Musical Journeys

Musical Journeys We’ve reached that very strange part of the academic year when the normal timetable has been so amended and re-amended it’s hard to work out which day of the week it is!  School exams have increased stress levels and reduced energy, and because of Exams, Trips, and Induction Days, few ensembles have the same pupils from week to week.  But this is what always happens in late June, so I dip into my bag of strategies. There is no point in attempting public concerts when a different lot of pupils is missing each week, so we go for informal playtogethers, using things with flexible instrumentation - like Folk Stringfest and Classic Stringfest - and revisiting books like Superduets 1, Superduets 2, and Dance Duets en masse. A big single instrument group often enjoys the challenge of playing through the whole of Bags of Tunes or Bags of Folk or Bags of American Folk in one go.

But the big ritual of the year is ‘Musical Journeys’. For those not already in groups, we pool several next-door lesson times. Pupils choose what they like from absolutely every stage of playing, and this often includes going right back to beginner favourites from Superstart. I am always amused by the number of times ‘Awkward Moments’ is chosen (as it’s basically just a scale), and ‘All mixed up’ (which is a disguised exercise in going from high 2 to low 2). It really is a ritual: one teenage pupil simply has to play ‘Monsieur Arbeau’s Sword Dance’ (although she learned it many, many years ago), and another must finish with ‘Ode to Joy’. Younger pupils usually insist on starting with ‘Eeney Meeney Miney Mo’ from Bags of Fun, and they usually want ‘Four snails lining up for a race’ and ‘Frogs having a high jump competition’ too.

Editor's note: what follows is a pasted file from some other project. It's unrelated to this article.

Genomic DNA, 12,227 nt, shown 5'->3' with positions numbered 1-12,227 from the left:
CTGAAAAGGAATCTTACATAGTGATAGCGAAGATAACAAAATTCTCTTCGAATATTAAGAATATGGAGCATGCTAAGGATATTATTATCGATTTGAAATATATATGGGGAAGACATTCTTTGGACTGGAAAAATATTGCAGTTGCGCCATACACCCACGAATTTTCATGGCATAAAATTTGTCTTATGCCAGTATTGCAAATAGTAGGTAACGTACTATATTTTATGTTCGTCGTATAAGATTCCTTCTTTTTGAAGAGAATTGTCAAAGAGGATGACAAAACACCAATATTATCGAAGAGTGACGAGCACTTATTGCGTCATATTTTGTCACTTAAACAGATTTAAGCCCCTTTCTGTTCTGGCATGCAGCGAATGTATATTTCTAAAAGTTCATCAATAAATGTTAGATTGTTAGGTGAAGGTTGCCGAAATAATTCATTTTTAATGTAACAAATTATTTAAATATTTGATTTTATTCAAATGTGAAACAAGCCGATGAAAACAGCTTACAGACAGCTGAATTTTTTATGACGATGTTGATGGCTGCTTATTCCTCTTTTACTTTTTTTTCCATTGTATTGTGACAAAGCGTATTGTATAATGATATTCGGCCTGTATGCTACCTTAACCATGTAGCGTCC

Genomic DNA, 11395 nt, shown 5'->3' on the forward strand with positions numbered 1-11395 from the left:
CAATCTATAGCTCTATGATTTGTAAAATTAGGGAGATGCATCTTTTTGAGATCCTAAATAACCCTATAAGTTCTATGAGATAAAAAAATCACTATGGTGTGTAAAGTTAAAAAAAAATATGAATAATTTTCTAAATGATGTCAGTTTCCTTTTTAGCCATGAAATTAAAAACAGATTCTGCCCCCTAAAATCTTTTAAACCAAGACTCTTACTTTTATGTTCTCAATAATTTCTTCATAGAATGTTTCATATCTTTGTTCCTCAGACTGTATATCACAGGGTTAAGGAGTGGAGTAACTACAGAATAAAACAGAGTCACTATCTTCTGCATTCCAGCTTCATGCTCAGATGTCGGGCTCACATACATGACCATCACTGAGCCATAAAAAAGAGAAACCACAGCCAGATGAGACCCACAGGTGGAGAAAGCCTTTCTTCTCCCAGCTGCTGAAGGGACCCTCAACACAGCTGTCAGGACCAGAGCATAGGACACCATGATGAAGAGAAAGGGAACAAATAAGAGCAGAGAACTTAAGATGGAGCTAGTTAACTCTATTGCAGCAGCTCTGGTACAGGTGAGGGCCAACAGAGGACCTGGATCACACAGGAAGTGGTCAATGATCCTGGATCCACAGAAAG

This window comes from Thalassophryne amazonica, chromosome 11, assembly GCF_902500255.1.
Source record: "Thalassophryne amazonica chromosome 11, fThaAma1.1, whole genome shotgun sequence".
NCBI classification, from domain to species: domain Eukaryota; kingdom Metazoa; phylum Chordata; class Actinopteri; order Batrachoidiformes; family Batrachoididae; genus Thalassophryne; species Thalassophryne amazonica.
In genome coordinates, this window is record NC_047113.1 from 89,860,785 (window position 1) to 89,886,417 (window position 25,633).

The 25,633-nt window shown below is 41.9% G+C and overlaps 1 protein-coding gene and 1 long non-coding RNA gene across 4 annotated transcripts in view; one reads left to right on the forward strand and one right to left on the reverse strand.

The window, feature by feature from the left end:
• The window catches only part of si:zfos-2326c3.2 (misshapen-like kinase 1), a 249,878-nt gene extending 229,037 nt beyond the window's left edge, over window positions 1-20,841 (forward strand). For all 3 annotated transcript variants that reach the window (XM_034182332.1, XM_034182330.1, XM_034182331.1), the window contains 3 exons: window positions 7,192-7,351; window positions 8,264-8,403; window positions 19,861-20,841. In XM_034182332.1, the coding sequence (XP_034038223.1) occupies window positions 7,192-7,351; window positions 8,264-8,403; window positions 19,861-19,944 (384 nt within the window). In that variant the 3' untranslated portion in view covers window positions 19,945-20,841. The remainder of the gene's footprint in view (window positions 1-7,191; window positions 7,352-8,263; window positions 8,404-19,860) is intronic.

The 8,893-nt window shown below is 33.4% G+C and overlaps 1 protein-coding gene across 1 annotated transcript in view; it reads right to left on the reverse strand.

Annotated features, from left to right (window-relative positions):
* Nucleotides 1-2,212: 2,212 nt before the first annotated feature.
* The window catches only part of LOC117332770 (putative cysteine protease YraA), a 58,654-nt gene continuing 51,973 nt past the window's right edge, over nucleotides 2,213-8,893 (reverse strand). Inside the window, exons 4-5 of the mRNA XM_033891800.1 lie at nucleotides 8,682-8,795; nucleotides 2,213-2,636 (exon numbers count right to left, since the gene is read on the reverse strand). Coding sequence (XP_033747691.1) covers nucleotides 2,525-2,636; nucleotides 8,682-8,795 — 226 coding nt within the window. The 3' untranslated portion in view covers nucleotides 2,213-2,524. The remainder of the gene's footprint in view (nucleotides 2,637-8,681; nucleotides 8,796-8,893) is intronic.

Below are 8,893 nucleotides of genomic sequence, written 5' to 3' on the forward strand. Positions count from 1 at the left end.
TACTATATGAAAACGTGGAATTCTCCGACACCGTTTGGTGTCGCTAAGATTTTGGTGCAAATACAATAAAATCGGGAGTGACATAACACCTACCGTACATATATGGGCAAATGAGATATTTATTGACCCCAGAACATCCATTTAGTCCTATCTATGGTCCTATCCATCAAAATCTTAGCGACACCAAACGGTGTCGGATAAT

Older teenagers also find it deeply reassuring to revisit their younger days, although it is often through rose-tinted spectacles.  “Oh, we always loved this!” they exclaim about pieces you know they inched through, bar by bar, with many a loud complaint. My oldest quartet (approaching the end of their time at school), still insists on playing through Quartetstart 1 and Quartetstart 2 at the end of every summer term, although normal fare includes Sibelius, Mozart, and Beethoven. Partly it’s because they enjoy the nostalgia, but they also recognise that there’s something special about playing simple pieces really well. “How did we take so long to learn this?” they marvel, as they notice that a movement they spent “forever” trying to master as nine-year olds lasts a mere forty five seconds! This is such an important lesson for life: all the hard work put in at the early stages pays off in the end, when the best kind of music making has the wonderful ability to give you a warm glow, sending you away feeling simultaneously relaxed and energised.

Part of the fun of planning for a Musical Journey session is getting pupils to contribute pictures to decorate a souvenir playlist. (I always carry coloured pencils and a small Art Pad in my bag to hand out in ‘spare hanging around moments’). Raina’s beautiful drawing is so evocative you can hear the music swirling along!